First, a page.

CLF’s written submissions focused on the Law Societies’ public interest mandate. The Law Societies are charged with regulating the legal profession “in the public interest”; CLF explained why it was both unconstitutional and contrary to the public interest to exclude law graduates of Trinity Western University from the practice of law.
As CLF argued in its factum, the Law Societies’ public interest mandate cannot be used to override Charter rights: “The public interest is not a sword to enforce moral conformity with the Law Societies' approved values.” Rejecting TWU and its graduates is not in the public interest. In fact, it is contrary to the public interest: such rejection effectively prevents individuals who want to lawfully associate from doing so, and undermines public confidence in lawyers who hold traditional religious beliefs. It also undermines institutional diversity: “Diverse associations and institutions are necessary to a free and democratic society, but such communities cease to exist when the state dictates what their core beliefs ought to be, or requires them to deny such beliefs.” CLF argued that public interests in equality, diversity and pluralism include welcoming religious minorities as active participants in society. This was reflected in Justices Côté and Brown’s dissent, which held that accommodating religious diversity is in the public interest.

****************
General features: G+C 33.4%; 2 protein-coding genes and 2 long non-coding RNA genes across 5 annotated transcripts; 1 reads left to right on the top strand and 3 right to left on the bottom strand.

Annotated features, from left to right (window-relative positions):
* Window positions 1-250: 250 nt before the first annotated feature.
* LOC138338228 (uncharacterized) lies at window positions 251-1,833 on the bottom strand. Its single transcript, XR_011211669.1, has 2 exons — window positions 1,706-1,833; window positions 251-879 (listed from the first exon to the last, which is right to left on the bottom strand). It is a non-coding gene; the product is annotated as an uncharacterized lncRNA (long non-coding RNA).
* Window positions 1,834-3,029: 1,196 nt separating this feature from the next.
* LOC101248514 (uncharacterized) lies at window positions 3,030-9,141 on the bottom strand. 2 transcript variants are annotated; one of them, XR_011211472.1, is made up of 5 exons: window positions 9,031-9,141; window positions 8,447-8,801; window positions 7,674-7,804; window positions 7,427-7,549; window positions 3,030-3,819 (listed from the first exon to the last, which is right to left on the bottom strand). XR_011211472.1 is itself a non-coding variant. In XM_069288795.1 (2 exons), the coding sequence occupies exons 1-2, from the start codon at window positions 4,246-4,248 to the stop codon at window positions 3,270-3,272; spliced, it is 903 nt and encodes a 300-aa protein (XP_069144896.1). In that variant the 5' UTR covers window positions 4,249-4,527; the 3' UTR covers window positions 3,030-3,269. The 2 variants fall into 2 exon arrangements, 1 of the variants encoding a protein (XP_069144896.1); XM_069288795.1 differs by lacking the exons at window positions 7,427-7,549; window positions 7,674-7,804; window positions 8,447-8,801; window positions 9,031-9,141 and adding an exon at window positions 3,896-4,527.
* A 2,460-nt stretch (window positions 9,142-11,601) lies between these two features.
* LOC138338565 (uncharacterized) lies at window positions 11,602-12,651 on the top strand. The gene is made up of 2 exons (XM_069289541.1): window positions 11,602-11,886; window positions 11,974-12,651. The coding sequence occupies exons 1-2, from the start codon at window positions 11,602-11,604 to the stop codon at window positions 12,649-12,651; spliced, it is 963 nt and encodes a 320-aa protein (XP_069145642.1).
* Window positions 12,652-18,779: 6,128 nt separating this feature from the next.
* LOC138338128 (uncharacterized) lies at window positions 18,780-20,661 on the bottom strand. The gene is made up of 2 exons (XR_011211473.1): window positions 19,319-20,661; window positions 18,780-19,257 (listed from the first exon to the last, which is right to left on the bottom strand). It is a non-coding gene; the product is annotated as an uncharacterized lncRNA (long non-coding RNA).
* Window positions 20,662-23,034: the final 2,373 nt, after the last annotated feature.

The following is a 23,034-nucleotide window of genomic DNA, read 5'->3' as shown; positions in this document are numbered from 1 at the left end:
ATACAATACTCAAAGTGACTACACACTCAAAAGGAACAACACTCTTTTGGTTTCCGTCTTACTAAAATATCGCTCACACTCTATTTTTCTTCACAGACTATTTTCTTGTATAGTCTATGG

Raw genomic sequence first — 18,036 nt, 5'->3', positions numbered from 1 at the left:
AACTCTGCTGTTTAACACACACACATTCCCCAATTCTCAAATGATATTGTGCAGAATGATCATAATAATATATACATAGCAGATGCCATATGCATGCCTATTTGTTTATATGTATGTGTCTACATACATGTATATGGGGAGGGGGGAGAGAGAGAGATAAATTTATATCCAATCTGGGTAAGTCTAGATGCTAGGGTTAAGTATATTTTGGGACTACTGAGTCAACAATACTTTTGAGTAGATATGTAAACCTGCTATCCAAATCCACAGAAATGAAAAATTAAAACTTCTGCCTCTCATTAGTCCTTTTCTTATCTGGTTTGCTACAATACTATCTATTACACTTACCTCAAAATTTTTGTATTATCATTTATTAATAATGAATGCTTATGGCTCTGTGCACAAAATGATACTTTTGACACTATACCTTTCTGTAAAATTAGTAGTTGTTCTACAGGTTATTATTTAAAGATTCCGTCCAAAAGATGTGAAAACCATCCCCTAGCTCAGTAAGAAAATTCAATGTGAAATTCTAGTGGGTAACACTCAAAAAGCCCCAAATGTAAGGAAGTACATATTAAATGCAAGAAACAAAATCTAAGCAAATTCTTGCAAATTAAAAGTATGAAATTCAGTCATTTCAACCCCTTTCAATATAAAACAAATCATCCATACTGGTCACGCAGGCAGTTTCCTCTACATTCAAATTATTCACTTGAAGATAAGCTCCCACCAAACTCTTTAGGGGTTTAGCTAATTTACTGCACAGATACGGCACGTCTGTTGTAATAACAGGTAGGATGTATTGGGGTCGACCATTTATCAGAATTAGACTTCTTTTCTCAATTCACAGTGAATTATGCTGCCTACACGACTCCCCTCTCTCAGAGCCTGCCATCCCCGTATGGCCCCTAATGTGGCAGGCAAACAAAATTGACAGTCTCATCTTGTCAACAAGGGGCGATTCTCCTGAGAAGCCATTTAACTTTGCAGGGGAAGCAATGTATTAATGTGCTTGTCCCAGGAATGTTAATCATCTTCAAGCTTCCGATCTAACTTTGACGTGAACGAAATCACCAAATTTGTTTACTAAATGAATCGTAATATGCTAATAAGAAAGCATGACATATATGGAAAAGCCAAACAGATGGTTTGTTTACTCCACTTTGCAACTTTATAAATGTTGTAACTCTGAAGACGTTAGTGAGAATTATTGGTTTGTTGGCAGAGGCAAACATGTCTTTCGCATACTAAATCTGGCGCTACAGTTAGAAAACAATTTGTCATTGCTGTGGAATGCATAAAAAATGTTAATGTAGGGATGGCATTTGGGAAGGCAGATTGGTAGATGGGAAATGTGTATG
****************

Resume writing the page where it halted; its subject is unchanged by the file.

CLF’s oral submissions at the Supreme Court prompted robust questioning from the bench. Litigation counsel Derek Ross faced questions about the nature of religious education. He explained that TWU’s mandate is to integrate faith and education, and that for Christians, our chosen vocation—whether law or something else—is a response to a spiritual calling. Thus, religious organizations are not limited to teaching theology, but exist to teach all subjects from the perspective of faith.
About Christian Legal Fellowship (CLF):
Christian Legal Fellowship (CLF) is Canada’s national association of Christian lawyers, law students, and jurists. CLF has over 700 members across Canada practicing in all areas of law. While having no direct denominational affiliation, CLF’s members represent more than 35 Christian denominations working in association together.
Over nearly two decades, CLF has been granted intervener standing in almost 40 cases involving Charter issues—including 12 at the Supreme Court of Canada—seeking to advance justice, protect the vulnerable, promote equality, and advocate for freedom of religion, conscience, and expression.
CLF intervened in all seven court proceedings, in three provinces and at the Supreme Court of Canada, in support of religious freedom, association, and equality. CLF also intervened at the Supreme Court of Canada in the 2001 Trinity Western case.CLF was represented at the Supreme Court of Canada by Derek Ross and Deina Warren. In addition, 15 other CLF lawyer members served as counsel of record to 11 intervening organizations.
To read the factum of the Christian Legal Fellowship, click here.
To watch a video of CLF’s oral submissions, click here
For more information contact:
Christian Legal Fellowship